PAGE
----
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Utah Scientist Work With NASA On A Mission That Is Out Of This World, Or Will Be Soon
Drs. Bruce Bugbee (left) and Lance Seefeldt (right) in the lab where they grow plants under conditions similar to those expected on Mars.

Drs. Bruce Bugbee and Lance Seefeldt are both scientists at Utah State University. Dr. Bugbee is a botanist, he studies plants; and Dr. Seefeldt is a biochemist, he studies the chemistry of living organisms. It may not sound like these scientists have very much in common, but they do have one common interest.

At a recent public presentation Dr. Seefeldt asked the audience, “How many of you are excited to hear about Mars?” The crowd errupted in cheers.

That's right. Mars.The two scientists are part of a larger interdisciplinary team funded by NASA to prepare for the first manned missions to Mars. Their task: figure out how to grow food on the harsh planet.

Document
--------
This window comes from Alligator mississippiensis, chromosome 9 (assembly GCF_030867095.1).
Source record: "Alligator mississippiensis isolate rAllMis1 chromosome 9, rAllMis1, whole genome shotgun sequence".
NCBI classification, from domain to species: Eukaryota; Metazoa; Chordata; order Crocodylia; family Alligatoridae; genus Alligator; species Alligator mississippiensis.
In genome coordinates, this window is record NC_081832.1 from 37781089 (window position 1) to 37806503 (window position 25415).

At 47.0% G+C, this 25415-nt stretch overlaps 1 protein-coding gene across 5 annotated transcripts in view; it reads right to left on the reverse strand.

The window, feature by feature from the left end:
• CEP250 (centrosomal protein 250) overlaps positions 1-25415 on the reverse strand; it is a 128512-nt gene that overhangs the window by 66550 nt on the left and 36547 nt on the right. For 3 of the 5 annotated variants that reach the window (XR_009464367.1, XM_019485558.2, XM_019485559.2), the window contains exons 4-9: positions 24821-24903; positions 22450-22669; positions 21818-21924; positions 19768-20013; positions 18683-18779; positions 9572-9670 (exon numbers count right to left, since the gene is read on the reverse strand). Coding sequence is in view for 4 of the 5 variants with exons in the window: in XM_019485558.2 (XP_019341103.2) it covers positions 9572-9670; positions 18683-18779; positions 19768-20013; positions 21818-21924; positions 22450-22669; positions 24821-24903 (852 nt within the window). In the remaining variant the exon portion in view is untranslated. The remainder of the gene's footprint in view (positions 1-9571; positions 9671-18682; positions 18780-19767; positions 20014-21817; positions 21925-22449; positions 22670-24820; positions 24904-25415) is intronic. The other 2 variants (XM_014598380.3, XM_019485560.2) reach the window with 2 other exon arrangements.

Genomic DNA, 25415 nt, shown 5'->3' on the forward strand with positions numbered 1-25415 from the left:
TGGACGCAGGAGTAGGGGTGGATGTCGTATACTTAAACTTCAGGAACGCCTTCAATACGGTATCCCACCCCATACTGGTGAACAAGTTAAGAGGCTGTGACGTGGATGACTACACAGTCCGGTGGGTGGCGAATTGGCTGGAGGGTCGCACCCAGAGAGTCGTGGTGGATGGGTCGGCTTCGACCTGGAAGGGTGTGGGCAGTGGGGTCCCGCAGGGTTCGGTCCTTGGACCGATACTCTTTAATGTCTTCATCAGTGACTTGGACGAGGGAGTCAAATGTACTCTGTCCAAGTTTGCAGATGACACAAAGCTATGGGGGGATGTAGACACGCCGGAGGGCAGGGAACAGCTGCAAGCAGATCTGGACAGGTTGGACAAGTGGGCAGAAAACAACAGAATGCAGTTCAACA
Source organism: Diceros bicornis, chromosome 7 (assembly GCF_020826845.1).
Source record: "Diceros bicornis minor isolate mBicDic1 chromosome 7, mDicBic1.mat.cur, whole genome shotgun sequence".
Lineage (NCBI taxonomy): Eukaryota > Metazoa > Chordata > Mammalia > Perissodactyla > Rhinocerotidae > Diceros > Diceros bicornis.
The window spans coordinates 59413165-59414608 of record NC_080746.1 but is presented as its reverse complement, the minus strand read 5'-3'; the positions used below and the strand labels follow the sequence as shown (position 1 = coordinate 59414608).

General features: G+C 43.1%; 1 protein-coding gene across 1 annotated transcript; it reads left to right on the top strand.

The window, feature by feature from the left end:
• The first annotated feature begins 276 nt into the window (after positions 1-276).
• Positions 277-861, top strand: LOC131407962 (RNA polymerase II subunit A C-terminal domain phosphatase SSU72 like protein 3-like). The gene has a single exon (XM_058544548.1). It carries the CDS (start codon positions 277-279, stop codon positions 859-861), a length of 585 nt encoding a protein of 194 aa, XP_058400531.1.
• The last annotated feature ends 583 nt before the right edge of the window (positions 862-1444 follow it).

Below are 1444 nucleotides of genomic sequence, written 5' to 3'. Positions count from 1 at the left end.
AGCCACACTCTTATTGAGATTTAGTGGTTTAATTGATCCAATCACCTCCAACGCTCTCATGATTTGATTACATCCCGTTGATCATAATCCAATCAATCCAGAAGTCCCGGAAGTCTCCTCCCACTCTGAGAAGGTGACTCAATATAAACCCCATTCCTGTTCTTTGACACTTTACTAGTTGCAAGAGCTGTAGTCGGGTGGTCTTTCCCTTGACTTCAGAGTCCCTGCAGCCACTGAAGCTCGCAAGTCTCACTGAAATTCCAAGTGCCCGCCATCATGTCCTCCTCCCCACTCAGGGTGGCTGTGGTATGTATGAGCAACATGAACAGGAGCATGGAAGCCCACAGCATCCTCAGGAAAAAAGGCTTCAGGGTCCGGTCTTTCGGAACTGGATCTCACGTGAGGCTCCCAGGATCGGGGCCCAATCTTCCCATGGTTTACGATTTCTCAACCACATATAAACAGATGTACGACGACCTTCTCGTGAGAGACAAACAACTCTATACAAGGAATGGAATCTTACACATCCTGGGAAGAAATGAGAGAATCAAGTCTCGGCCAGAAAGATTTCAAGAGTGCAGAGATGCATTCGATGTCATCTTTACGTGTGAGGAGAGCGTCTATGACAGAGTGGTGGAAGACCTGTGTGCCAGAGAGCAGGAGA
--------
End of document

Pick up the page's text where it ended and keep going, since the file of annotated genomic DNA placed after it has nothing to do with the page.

“But it isn’t just growing plants. It’s how to use the resources of Mars so we can live there. For long-term habitation," said Dr. Bugbee. The team met in Logan this month to discuss their progress and plan their next steps.

“The Mars atmosphere is something like 1% of our atmosphere, and it has lots of carbon dioxide. Well, that’s perfect because that’s the food for photosynthesis.  There’s a little bit of nitrogen in the air, and that’s enough.Then we’d mine as much as we can from the regolith, we call it. We don’t call it soil because really it’s a sterile dust.”

Dr. Bugbee says any colony on Mars would have to be underground, to protect the inhabitants from solar radiation and meteorites. I had to ask, why would anyone want to live on Mars?

“It’s a very hard place to live. It’s not pleasant at all. I mean, they’re exploring a different place. Learning about it,” he said.

So when will the first mission to Mars happen?

“The answer is it depends on available funding. I think we could go in five years.  If they said 20 years, we could do it more efficiently and more reliably.”